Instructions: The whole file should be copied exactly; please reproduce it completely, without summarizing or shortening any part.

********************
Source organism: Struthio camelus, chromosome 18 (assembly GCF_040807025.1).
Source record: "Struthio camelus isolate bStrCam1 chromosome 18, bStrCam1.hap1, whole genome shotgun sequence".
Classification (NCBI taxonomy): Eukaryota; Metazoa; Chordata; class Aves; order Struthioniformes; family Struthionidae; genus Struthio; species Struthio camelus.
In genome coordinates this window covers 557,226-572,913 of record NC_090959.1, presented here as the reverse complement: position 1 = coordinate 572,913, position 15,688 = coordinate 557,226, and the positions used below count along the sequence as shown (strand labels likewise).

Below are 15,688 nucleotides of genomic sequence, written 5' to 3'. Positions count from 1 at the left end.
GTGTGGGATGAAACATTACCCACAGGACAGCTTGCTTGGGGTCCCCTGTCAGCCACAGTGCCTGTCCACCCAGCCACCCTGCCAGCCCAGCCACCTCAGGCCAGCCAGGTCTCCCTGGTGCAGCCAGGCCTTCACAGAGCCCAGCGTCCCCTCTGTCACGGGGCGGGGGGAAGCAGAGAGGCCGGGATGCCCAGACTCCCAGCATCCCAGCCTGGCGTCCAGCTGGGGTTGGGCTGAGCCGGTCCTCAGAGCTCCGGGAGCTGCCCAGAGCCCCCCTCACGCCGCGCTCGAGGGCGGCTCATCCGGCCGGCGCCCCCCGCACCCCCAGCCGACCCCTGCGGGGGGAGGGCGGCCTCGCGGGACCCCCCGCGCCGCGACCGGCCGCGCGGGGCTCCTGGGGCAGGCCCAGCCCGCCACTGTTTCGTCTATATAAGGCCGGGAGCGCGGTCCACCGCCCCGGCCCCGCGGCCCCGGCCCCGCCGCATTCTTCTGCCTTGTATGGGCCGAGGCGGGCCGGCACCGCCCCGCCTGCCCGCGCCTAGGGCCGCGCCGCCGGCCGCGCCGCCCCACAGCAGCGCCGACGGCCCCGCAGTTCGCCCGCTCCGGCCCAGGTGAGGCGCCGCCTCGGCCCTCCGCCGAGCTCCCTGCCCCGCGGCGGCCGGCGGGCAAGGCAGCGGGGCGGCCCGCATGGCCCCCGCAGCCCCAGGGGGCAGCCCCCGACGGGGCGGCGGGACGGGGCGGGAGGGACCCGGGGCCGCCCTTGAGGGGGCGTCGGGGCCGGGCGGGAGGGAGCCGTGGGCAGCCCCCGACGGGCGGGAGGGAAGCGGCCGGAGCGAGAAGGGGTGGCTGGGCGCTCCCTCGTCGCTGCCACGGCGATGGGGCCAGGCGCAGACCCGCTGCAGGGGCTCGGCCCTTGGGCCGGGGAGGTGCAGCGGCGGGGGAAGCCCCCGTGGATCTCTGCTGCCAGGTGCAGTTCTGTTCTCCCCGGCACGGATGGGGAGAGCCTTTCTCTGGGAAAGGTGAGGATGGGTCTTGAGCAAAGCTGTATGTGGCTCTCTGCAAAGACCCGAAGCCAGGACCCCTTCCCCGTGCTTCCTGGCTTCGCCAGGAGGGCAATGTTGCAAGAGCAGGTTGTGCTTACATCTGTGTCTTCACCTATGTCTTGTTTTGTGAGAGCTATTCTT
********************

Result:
Source organism: Struthio camelus, chromosome 18 (assembly GCF_040807025.1).
Source record: "Struthio camelus isolate bStrCam1 chromosome 18, bStrCam1.hap1, whole genome shotgun sequence".
Classification (NCBI taxonomy): Eukaryota; Metazoa; Chordata; class Aves; order Struthioniformes; family Struthionidae; genus Struthio; species Struthio camelus.
In genome coordinates this window covers 557,226-572,913 of record NC_090959.1, presented here as the reverse complement: position 1 = coordinate 572,913, position 15,688 = coordinate 557,226, and the positions used below count along the sequence as shown (strand labels likewise).

Below are 15,688 nucleotides of genomic sequence, written 5' to 3'. Positions count from 1 at the left end.
GTGTGGGATGAAACATTACCCACAGGACAGCTTGCTTGGGGTCCCCTGTCAGCCACAGTGCCTGTCCACCCAGCCACCCTGCCAGCCCAGCCACCTCAGGCCAGCCAGGTCTCCCTGGTGCAGCCAGGCCTTCACAGAGCCCAGCGTCCCCTCTGTCACGGGGCGGGGGGAAGCAGAGAGGCCGGGATGCCCAGACTCCCAGCATCCCAGCCTGGCGTCCAGCTGGGGTTGGGCTGAGCCGGTCCTCAGAGCTCCGGGAGCTGCCCAGAGCCCCCCTCACGCCGCGCTCGAGGGCGGCTCATCCGGCCGGCGCCCCCCGCACCCCCAGCCGACCCCTGCGGGGGGAGGGCGGCCTCGCGGGACCCCCCGCGCCGCGACCGGCCGCGCGGGGCTCCTGGGGCAGGCCCAGCCCGCCACTGTTTCGTCTATATAAGGCCGGGAGCGCGGTCCACCGCCCCGGCCCCGCGGCCCCGGCCCCGCCGCATTCTTCTGCCTTGTATGGGCCGAGGCGGGCCGGCACCGCCCCGCCTGCCCGCGCCTAGGGCCGCGCCGCCGGCCGCGCCGCCCCACAGCAGCGCCGACGGCCCCGCAGTTCGCCCGCTCCGGCCCAGGTGAGGCGCCGCCTCGGCCCTCCGCCGAGCTCCCTGCCCCGCGGCGGCCGGCGGGCAAGGCAGCGGGGCGGCCCGCATGGCCCCCGCAGCCCCAGGGGGCAGCCCCCGACGGGGCGGCGGGACGGGGCGGGAGGGACCCGGGGCCGCCCTTGAGGGGGCGTCGGGGCCGGGCGGGAGGGAGCCGTGGGCAGCCCCCGACGGGCGGGAGGGAAGCGGCCGGAGCGAGAAGGGGTGGCTGGGCGCTCCCTCGTCGCTGCCACGGCGATGGGGCCAGGCGCAGACCCGCTGCAGGGGCTCGGCCCTTGGGCCGGGGAGGTGCAGCGGCGGGGGAAGCCCCCGTGGATCTCTGCTGCCAGGTGCAGTTCTGTTCTCCCCGGCACGGATGGGGAGAGCCTTTCTCTGGGAAAGGTGAGGATGGGTCTTGAGCAAAGCTGTATGTGGCTCTCTGCAAAGACCCGAAGCCAGGACCCCTTCCCCGTGCTTCCTGGCTTCGCCAGGAGGGCAATGTTGCAAGAGCAGGTTGTGCTTACATCTGTGTCTTCACCTATGTCTTGTTTTGTGAGAGCTATTCTT